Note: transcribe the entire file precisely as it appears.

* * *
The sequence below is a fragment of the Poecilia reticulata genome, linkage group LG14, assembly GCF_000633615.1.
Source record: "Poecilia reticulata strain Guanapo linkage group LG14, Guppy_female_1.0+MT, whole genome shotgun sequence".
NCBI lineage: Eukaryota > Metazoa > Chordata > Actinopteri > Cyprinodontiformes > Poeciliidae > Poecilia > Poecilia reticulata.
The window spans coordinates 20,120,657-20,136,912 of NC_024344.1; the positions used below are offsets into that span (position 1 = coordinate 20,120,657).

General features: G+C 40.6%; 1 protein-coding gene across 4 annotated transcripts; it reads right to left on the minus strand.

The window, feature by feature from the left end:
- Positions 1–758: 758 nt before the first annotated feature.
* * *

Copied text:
The sequence below is a fragment of the Poecilia reticulata genome, linkage group LG14, assembly GCF_000633615.1.
Source record: "Poecilia reticulata strain Guanapo linkage group LG14, Guppy_female_1.0+MT, whole genome shotgun sequence".
NCBI lineage: Eukaryota > Metazoa > Chordata > Actinopteri > Cyprinodontiformes > Poeciliidae > Poecilia > Poecilia reticulata.
The window spans coordinates 20,120,657-20,136,912 of NC_024344.1; the positions used below are offsets into that span (position 1 = coordinate 20,120,657).

General features: G+C 40.6%; 1 protein-coding gene across 4 annotated transcripts; it reads right to left on the minus strand.

The window, feature by feature from the left end:
- Positions 1–758: 758 nt before the first annotated feature.